Figure 3 illustrates the mechanism in which PBM can reverse the cellular and molecular activities of the SARS-CoV-2 virus.200,203,206 On this note, the first severe case of COVID-19 pneumonia treated with PBMT, as an adjunct to standard conventional protocol was recently treated by Sigman et al, which aimed to reduce inflammation and promote lung healing. The presentation of this case is related to a 57-year-old African American man with severe COVID-19 who, once-daily for four consecutive days, received PBMT sessions by a laser scanner with pulsed λ 808 nm (peak power of 3 W, frequency 1500 Hz, 330 microseconds, 50% duty cycle) and super-pulsed λ 905 nm (peak power 75 W⨰3, frequency 1500 Hz, 10 nanoseconds) for 28 min (14 mins for each lung).210 The fluence was 7.2 J/cm2 and the total energy 3600 J. The laser device utilized scanner, which positioned 20 cm above the target tissue and scanned 250 cm2 over each lung. The patient was evaluated before and after treatment via radiological assessment of lung edema (RALE) by CXR, pulmonary severity indices, blood tests, oxygen requirements and patient questionnaires. The results have shown that oxygen saturation (SpO2) has increased from 93–94% to 97–100%, whilst the oxygen requirement has decreased from 2–4 L/min to 1 L/min. The RALE score improved from eight to five. Furthermore, the pneumonia severity index (PSI) improved from Class V (142) to Class II (67). Furthermore, both pulmonary indices (Brescia-COVID and SMART-COP) were decreased from four to zero. The CRP normalized from 15.1 to 1.23. The patient has reported a substantial improvement on the community-acquired pneumonia assessment (CAPA) tool. Importantly it wasreported that the respiratory indices, radiological findings, oxygen requirements and patient outcomes have improved over several days of treatment without the need for a ventilator. This report has presented the significance of supportive PBMT in a patient with severe COVID-19 pneumonia. Future randomized controlled clinical trials with large data are warranted to evaluate PBMT effects on clinical outcomes in patients with COVID-19 pneumonia.
Figure 3 Modified schematic diagram illustrates the cellular and molecular cascade of PBMT that reserve SARS-CoV-2 cellular and molecular activities to prevent ARDS.Notes: Adapted with permission from Mokmeli S, Vetrici M. Low level laser therapy as a modality to attenuate cytokine storm at multiple levels, enhance recovery, and reduce the use of ventilators in COVID–19. Can J Respir Ther. 2020;56:1–7.200
In the present review, we highlighted that patients with comorbidities can be subjected to a higher risk of complications when infected with SARS-CoV-2 virus.9–11 Obesity is one them. This is due to a low respiratory system compliance, increased inflammatory cytokines and an activated immune system secondary to excess adiposity. Another recent case report by Sigman et al, evaluated the effect of PBMT in treating a morbidly obese 32-year-old Asian female with severe COVID-19211 who was irradiated with the same protocol of the previous case report.102 The utilized evaluation methods of PBMT outcomes are as follows: on CXR, pneumonia severity indices (SMART-COP and Brescia-COVID) and pneumonia severity indices blood inflammatory markers (IL-6, ferritin, and CRP), and oxygen requirements and saturation in a patient with severe COVID-19 and morbid obesity. The results have shown that SpO2 via pulse oximetry increased to 97–99% on 1–3 L oxygen after PBMT, compared to baseline where SpO2 via pulse oximetry was 88–93% on 5–6 L oxygen. Additionally, a reduction in the following values noted after PBMT: RALE score from eight to three, Brescia-COVID from four to zero, and SMART-COP from five to zero, IL-6 from 45.89 to 11.7 pg/mL, ferritin from 359 to 175 ng/mL and CRP from 3.04 to 1.43 mg/dL. This report suggests that adjunct PBMT can be safely combined with conventional treatment in patients with severe COVID-19 and morbid obesity. This coincides with a recent review by Mokmeli et al, who showed that PBMT combined with conventional medical therapy has the potential to prevent COVID-19 progress and improve symptoms.200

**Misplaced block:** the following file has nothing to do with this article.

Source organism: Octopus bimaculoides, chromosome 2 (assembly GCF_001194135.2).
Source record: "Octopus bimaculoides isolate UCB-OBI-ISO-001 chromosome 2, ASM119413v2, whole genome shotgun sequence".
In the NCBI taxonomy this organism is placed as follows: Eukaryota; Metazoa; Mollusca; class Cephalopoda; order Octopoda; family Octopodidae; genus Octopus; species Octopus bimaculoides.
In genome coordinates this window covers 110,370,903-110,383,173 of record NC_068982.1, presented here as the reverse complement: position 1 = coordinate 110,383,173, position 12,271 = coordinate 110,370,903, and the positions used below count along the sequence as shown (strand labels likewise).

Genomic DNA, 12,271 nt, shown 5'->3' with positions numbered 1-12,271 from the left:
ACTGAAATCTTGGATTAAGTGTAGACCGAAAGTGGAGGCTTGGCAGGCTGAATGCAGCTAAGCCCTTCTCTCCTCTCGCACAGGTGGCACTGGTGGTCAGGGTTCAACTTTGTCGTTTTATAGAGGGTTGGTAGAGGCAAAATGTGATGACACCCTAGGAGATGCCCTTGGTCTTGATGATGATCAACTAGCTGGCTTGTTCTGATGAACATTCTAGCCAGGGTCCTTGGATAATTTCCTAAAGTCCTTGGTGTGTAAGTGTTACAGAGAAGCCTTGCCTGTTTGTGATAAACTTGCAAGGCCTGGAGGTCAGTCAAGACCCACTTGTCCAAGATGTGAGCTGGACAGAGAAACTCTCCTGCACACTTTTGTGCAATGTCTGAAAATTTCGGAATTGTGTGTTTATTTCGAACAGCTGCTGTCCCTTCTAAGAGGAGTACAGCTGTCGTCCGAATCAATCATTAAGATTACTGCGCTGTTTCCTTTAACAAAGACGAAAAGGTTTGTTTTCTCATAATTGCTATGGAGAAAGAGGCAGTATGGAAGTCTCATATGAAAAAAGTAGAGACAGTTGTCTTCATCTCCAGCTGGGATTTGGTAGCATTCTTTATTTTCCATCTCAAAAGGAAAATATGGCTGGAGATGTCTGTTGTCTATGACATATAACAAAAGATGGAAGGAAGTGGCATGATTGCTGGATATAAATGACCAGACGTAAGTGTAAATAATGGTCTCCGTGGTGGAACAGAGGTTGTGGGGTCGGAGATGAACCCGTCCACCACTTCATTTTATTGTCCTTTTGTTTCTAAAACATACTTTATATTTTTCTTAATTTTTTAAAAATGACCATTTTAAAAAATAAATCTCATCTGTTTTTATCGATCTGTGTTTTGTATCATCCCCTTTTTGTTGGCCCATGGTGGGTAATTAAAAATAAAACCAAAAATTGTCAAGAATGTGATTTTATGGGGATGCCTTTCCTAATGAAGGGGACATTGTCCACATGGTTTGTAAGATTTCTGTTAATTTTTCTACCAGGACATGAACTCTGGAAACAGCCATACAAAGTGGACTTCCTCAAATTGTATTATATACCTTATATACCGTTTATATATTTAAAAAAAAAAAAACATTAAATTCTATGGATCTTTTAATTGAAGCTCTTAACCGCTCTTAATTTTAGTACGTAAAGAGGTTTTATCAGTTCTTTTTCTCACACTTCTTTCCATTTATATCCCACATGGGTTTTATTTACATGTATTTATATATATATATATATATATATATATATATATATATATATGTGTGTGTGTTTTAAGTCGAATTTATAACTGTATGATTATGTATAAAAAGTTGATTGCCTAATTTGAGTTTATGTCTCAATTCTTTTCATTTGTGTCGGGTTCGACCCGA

Given the abovementioned two cases, there is a relatively recent trend towards utilization of PBMT in minimizing complications with patients who are more vulnerable to COVID-19 than others. Hence, there is an urgent need for RCTs with large data to validate this promising noninvasive therapy.
The Rationale for Use of PDT in COVID-19
The most appropriate photosensitizer (PS) for PDT in the airway tract seems to be methylene blue (MB, phenothiazine derivative) for its good performance for safety in various clinical therapeutic uses. MB has two absorption peaks at λ 635 and λ 670 nm and its complete absorption spectrum ranges from of λ 609 nm to λ 690 nm, with a low slope trend of the ascending part of the absorption curve and a sudden drop of the descending part.212 The scientific literature clearly shows that both MB and riboflavin can be used to inactivate coronaviruses, using a photodynamic process, although the cellular mechanisms are not completely understood. It is assumed that the COVID-19 viruses accumulate the photosensitive molecules due to their energetic potential. Photodynamic excitation by an appropriately adapted light source (lasers or LEDs) leads to the formation of ROS and singlet O2 (1O2), which destroys the cell membranes of the viruses.213,214 Knowing that most of the viruses have either DNA or RNA (single or double stranded) core and an outer protein cover or lipid, thereby, the basic structure of viruses contains three principal molecular targets for viral protein disulfide isomerase (PDI) and for the reaction with the generated ROS: nucleic acids, virus proteins, and if present, viral lipids.215 Those with viral lipids and/or protein envelope, in general seem to be more sensitive to using PDT/PDI (photodynamic inactivation) than those without.216 It is noteworthy that photodynamic damage is likely to occur very close to the intracellular location of the PS, which plays a crucial part in the apoptosis process, in conjunction with other factors such as the overall PDT dose (PS concentration ⨰ light fluence).217